ABSTRACT The early twentieth century saw changing attitudes in gender roles and the advancement of the "New Woman." Despite the decline in the availability of homesteading land in the US West, homesteading still offered a means for women to achieve or enact newfound independence, and the letters of Elinore Pruitt Stewart, Elizabeth Corey, and Cecilia Hennel Hendricks offer a varied view of the female homesteading experience. This dissertation focuses upon the functionality of epistolary discourse from early twentieth century homesteading women within a literary and historical framework in order to establish the significance of letters as literary texts and examine the methodology involved in creating epistolary identities. Chapter one provides background on the history of the letter in America. It also as introduces a theoretical framework regarding life writing, feminism, and epistolary discourse that inform this study, by scholars such as Phillipe LeJeune, Leigh Gilmore, Janet Altman, Julie Watson, and Sidonie Smith. Chapter two delves into the published letters of Elinore Pruitt Stewart and the way in which her writing, when situated within a US western literary framework, serves as a reaction to the masculine western hero. Chapter three considers the epistolary relationships evident in the letters of Elizabeth Corey and the construction of gender identity within epistolarity. Chapter four focuses upon Cecilia Hennel Hendricks and the historical and feminist context of her letters, with a particular emphasis upon the "love letter." The conclusion examines the progression of the letter in the twentieth century and forms of online discourse that can be directly linked to its evolution. Far from being simply a form of communication, these letters reveal the history of a time, a place, a people, function as narrative literary texts, and aid in developing identities. For readers and scholars they tell offer a glimpse into life for women in the early twentieth century and highlight the significance of letters as a literary form.

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Created

Date Created
  • 2010

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Tł̨ich̨o Dene foodways: hunters, animals, and ancestors

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Tłįchǫ, an indigenous Dene nation of subarctic Canada, maintain subsistence lifestyles based on what they consider traditional foods. Caribou are the primary Tłįchǫ food animal and their reliance on caribou

Tłįchǫ, an indigenous Dene nation of subarctic Canada, maintain subsistence lifestyles based on what they consider traditional foods. Caribou are the primary Tłįchǫ food animal and their reliance on caribou culminates in a complex relationship of give and take. Tłįchǫ demonstrate reciprocity for the caribou to give their flesh to hunters. Caribou populations in Canada’s Northwest Territories have rapidly declined and the government of Canada’s Northwest Territories implemented hunting restrictions in 2010 to protect caribou herds from extinction. Some Tłįchǫ, however, maintain that caribou are in hiding, not decline, and that caribou have chosen to remain inaccessible to humans due to human disrespect toward them. Many Tłįchǫ have responded to hunting restrictions and the lack of caribou by calling for respectful hunting practices to demonstrate to caribou that they are needed and thus resulting in the animal continuing to give itself.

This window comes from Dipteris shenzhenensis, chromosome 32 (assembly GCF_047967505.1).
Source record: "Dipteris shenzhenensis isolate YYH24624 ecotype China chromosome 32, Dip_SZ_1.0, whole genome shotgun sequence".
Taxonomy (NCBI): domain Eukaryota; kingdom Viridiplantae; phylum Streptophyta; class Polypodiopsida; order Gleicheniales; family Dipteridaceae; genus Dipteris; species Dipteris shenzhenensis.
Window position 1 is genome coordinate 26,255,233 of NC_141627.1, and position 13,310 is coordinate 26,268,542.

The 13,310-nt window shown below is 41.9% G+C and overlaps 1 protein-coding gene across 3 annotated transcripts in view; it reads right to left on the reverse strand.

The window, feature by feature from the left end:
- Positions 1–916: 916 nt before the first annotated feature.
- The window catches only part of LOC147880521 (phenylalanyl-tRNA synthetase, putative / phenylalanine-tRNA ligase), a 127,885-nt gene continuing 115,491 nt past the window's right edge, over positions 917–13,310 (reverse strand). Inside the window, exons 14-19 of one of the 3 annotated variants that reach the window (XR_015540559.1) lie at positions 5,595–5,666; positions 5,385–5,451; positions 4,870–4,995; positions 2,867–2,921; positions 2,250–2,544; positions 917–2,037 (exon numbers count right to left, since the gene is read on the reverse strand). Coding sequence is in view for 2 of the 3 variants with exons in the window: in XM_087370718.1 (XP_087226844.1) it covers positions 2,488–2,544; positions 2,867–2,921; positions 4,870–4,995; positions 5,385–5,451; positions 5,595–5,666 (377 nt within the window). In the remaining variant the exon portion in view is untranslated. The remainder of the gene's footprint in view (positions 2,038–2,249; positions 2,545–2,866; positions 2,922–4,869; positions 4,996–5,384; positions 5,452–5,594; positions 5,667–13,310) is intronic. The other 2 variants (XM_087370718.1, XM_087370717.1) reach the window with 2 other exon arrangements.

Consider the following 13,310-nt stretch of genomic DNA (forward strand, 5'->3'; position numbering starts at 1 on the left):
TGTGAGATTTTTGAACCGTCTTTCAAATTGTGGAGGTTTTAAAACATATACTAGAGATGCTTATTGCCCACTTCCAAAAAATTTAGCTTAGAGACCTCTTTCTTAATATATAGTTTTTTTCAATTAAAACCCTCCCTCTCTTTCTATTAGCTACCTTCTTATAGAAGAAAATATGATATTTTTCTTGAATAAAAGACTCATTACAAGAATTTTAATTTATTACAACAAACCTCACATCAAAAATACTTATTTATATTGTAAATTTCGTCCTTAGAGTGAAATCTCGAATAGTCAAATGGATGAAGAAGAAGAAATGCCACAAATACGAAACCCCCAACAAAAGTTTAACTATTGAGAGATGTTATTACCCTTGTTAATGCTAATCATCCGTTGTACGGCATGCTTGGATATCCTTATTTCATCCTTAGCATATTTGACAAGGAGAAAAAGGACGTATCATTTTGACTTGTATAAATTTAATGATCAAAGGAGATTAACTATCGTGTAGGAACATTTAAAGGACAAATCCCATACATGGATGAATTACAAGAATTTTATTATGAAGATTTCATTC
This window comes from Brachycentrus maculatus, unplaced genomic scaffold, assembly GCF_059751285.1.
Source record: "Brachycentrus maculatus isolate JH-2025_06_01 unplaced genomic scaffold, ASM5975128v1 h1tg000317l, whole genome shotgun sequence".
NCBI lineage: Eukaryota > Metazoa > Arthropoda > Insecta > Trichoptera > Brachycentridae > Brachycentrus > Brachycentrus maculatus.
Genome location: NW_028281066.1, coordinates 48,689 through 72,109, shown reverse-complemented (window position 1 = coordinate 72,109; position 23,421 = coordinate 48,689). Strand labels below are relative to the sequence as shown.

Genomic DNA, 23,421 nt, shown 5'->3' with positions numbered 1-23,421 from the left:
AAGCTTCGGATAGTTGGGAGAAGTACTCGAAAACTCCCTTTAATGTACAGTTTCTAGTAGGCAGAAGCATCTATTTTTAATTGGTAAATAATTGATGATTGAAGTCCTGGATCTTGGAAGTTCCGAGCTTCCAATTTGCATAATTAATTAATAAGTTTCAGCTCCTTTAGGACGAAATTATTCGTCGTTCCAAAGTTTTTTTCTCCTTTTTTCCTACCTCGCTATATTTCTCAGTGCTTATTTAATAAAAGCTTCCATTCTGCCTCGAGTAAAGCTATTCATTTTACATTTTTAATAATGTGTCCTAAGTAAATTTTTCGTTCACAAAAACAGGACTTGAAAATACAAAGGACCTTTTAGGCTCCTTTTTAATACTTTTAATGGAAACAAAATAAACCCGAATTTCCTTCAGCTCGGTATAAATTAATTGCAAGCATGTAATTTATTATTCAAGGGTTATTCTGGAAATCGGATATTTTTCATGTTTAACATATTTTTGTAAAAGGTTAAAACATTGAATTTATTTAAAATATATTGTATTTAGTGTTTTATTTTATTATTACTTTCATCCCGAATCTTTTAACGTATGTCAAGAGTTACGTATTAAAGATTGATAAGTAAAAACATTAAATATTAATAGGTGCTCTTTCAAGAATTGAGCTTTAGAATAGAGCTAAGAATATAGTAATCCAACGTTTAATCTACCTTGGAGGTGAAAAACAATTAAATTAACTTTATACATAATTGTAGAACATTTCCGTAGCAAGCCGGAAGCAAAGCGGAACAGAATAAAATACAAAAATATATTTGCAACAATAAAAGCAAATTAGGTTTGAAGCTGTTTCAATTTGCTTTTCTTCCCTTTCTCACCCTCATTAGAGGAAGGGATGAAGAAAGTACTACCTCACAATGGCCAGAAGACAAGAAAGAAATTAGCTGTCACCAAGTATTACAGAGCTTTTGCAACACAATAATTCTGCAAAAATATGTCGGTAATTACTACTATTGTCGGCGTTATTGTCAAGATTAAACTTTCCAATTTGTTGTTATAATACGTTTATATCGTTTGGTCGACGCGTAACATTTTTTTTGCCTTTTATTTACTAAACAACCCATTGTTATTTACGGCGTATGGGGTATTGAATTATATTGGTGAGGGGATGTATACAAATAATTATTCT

I examine Tłįchǫ responses to contemporary caribou scarcity through three stages of Dene foodways: getting food, sharing food, and returning food and caribou remains back to the land. Analysis of Dene foodways stages reveals complex social relationships between hunters, animals, and other beings in the environment such as ancestors and the land that aids their exchange. Food is integral to many studies of indigenous religions and environmental relations yet the effects of dependence on the environment for food on social dynamics that include human and other beings have not been adequately addressed. Foodways as a component to theories of indigenous environmental relationships explain Tłįchǫ attitudes toward caribou. I draw from my ethnographic research, wherein I lived with Tłįchǫ families, studied the Tłįchǫ language, and participated in Tłįchǫ foodways such as hunting, fishing, and sharing food, to explicate Tłįchǫ foodways in relation to their worldviews and relationships with beings in the environment. I demonstrate how foodways, as an analytical category, offers a glimpse into Dene perceptions of non-human entities as something with which humans relate, while I simultaneously demonstrate the limits of environmental relations. My attention to foodways reveals the necessity of sustenance as a primary motivation for indigenous relationships to other beings, culminating in complex social dynamics.

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  • 2015

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A Legacy of Words: A Discussion of the Frontier Legacy and Expansionist Rhetoric in the Nineteenth Century

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This paper argues that the use of masculine rhetoric in the expansion of the United States derived from a larger ideological system that glorified masculinity through imperialism. The United States